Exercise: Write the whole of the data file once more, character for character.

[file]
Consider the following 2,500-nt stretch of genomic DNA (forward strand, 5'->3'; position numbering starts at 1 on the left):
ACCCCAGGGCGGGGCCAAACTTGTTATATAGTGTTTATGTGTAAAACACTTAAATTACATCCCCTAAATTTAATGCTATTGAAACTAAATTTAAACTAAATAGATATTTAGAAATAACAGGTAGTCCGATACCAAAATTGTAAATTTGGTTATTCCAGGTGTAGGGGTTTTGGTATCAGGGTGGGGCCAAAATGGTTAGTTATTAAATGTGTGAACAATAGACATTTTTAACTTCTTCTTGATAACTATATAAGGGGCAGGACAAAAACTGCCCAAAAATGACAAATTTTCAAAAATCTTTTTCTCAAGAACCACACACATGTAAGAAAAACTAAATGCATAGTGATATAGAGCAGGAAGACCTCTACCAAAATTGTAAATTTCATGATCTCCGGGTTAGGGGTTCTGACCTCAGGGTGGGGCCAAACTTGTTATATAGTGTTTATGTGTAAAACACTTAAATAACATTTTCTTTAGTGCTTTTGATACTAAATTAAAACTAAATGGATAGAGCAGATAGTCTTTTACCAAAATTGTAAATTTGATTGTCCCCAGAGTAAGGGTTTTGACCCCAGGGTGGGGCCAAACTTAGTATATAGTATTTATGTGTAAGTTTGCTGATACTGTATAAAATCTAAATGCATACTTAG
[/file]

Consider the following 2,500-nt stretch of genomic DNA (forward strand, 5'->3'; position numbering starts at 1 on the left):
ACCCCAGGGCGGGGCCAAACTTGTTATATAGTGTTTATGTGTAAAACACTTAAATTACATCCCCTAAATTTAATGCTATTGAAACTAAATTTAAACTAAATAGATATTTAGAAATAACAGGTAGTCCGATACCAAAATTGTAAATTTGGTTATTCCAGGTGTAGGGGTTTTGGTATCAGGGTGGGGCCAAAATGGTTAGTTATTAAATGTGTGAACAATAGACATTTTTAACTTCTTCTTGATAACTATATAAGGGGCAGGACAAAAACTGCCCAAAAATGACAAATTTTCAAAAATCTTTTTCTCAAGAACCACACACATGTAAGAAAAACTAAATGCATAGTGATATAGAGCAGGAAGACCTCTACCAAAATTGTAAATTTCATGATCTCCGGGTTAGGGGTTCTGACCTCAGGGTGGGGCCAAACTTGTTATATAGTGTTTATGTGTAAAACACTTAAATAACATTTTCTTTAGTGCTTTTGATACTAAATTAAAACTAAATGGATAGAGCAGATAGTCTTTTACCAAAATTGTAAATTTGATTGTCCCCAGAGTAAGGGTTTTGACCCCAGGGTGGGGCCAAACTTAGTATATAGTATTTATGTGTAAGTTTGCTGATACTGTATAAAATCTAAATGCATACTTAG